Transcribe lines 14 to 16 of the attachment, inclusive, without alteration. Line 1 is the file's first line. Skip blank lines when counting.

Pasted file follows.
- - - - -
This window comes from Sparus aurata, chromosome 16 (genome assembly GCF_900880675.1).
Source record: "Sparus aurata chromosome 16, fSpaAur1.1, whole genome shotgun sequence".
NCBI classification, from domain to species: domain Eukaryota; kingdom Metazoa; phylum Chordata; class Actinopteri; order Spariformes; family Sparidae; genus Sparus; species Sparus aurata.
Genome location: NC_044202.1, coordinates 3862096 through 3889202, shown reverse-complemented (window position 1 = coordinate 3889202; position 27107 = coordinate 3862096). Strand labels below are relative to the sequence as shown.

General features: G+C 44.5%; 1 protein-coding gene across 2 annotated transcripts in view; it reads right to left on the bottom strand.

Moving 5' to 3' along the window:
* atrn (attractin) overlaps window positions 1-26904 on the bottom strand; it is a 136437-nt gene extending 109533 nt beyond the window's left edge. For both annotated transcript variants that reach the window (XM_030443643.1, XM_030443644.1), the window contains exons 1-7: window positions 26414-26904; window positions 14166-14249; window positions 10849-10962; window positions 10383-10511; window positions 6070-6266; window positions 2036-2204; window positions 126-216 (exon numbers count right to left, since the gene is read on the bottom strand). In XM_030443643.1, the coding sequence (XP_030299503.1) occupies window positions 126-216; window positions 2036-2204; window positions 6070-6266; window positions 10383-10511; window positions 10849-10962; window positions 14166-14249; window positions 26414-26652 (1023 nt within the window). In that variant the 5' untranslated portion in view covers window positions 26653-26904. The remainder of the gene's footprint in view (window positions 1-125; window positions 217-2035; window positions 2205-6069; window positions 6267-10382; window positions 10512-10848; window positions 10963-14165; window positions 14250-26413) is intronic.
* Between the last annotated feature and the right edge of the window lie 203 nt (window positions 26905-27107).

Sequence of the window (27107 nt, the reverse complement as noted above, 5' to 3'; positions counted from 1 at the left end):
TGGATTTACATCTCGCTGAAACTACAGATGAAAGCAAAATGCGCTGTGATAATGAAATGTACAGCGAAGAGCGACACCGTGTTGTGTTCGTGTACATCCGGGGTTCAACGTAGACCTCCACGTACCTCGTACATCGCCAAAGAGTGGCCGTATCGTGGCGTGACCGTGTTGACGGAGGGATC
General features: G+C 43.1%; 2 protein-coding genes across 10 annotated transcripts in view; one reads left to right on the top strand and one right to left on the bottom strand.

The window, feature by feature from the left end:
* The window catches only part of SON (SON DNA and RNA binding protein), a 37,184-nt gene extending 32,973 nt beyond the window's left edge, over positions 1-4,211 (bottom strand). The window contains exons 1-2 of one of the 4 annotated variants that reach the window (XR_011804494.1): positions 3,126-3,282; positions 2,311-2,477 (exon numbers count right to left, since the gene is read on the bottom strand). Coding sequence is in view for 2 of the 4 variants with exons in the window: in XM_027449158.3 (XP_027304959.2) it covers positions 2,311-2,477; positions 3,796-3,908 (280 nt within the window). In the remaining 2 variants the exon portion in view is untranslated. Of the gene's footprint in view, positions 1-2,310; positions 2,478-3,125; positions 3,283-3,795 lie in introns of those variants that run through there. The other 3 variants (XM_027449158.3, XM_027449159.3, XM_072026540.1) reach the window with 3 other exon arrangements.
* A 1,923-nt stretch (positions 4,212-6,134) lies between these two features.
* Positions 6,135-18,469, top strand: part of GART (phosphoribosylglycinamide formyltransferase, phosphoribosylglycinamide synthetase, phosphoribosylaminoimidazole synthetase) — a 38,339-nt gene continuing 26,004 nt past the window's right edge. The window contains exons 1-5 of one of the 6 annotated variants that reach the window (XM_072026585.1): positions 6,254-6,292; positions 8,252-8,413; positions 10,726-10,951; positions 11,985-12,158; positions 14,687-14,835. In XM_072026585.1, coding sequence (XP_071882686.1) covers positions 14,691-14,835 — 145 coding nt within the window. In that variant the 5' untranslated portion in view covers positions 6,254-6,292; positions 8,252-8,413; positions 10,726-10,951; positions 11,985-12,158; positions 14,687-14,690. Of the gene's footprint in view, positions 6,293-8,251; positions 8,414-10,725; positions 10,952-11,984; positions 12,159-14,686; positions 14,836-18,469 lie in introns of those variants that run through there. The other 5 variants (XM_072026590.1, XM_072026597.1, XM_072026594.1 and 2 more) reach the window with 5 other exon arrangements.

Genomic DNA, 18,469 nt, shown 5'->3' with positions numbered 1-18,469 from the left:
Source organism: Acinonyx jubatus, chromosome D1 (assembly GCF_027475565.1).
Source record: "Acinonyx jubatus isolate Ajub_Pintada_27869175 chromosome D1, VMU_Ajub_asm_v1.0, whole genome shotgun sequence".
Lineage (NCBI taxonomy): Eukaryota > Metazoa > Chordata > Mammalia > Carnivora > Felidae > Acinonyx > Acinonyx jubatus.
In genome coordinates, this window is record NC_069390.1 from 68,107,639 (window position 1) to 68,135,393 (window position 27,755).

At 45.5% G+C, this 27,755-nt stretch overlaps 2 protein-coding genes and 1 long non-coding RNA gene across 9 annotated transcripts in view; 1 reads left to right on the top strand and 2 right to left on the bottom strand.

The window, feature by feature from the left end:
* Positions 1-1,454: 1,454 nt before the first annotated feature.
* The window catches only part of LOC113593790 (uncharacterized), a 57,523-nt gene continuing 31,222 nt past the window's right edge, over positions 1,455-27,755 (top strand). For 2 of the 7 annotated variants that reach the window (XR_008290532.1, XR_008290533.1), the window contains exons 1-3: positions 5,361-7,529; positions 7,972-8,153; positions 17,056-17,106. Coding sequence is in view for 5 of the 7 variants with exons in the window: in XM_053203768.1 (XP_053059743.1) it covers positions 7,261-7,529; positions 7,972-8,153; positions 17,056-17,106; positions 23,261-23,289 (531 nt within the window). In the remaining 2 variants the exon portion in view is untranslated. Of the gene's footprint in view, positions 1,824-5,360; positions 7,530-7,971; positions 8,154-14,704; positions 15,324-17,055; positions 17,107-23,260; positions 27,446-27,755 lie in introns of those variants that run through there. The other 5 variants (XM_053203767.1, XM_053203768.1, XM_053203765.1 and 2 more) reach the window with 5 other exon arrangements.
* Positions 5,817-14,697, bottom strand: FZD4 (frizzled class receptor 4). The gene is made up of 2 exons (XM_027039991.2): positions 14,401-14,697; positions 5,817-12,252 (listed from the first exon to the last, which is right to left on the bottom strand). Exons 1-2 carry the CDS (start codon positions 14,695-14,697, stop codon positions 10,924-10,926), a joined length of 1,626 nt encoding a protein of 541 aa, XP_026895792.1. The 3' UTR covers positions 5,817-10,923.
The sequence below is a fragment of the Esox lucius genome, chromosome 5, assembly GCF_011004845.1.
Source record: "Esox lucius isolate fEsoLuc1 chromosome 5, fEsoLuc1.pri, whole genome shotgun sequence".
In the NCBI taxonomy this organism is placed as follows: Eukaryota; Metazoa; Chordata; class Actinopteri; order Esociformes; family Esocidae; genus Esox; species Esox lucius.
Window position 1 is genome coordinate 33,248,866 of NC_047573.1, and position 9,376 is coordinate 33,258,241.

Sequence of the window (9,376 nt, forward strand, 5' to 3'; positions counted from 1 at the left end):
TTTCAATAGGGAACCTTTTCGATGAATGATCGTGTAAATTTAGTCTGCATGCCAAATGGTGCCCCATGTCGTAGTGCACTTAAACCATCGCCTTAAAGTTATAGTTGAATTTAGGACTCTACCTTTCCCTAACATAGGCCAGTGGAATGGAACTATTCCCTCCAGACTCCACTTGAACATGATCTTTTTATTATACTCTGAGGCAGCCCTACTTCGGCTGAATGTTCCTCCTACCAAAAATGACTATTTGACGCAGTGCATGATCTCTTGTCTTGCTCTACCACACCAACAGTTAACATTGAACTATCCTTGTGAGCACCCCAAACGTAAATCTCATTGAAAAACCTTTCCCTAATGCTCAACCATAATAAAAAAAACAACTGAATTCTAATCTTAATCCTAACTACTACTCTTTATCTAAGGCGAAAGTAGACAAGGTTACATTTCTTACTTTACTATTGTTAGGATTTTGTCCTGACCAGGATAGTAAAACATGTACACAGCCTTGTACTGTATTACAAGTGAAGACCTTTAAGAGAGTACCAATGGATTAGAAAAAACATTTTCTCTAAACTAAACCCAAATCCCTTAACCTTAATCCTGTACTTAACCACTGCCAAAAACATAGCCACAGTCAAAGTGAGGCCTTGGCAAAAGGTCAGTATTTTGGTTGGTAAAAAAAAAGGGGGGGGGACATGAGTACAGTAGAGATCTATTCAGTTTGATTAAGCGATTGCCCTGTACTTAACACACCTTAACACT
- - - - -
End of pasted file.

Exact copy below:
* A 1,923-nt stretch (positions 4,212-6,134) lies between these two features.
* Positions 6,135-18,469, top strand: part of GART (phosphoribosylglycinamide formyltransferase, phosphoribosylglycinamide synthetase, phosphoribosylaminoimidazole synthetase) — a 38,339-nt gene continuing 26,004 nt past the window's right edge. The window contains exons 1-5 of one of the 6 annotated variants that reach the window (XM_072026585.1): positions 6,254-6,292; positions 8,252-8,413; positions 10,726-10,951; positions 11,985-12,158; positions 14,687-14,835. In XM_072026585.1, coding sequence (XP_071882686.1) covers positions 14,691-14,835 — 145 coding nt within the window. In that variant the 5' untranslated portion in view covers positions 6,254-6,292; positions 8,252-8,413; positions 10,726-10,951; positions 11,985-12,158; positions 14,687-14,690. Of the gene's footprint in view, positions 6,293-8,251; positions 8,414-10,725; positions 10,952-11,984; positions 12,159-14,686; positions 14,836-18,469 lie in introns of those variants that run through there. The other 5 variants (XM_072026590.1, XM_072026597.1, XM_072026594.1 and 2 more) reach the window with 5 other exon arrangements.

Genomic DNA, 18,469 nt, shown 5'->3' with positions numbered 1-18,469 from the left: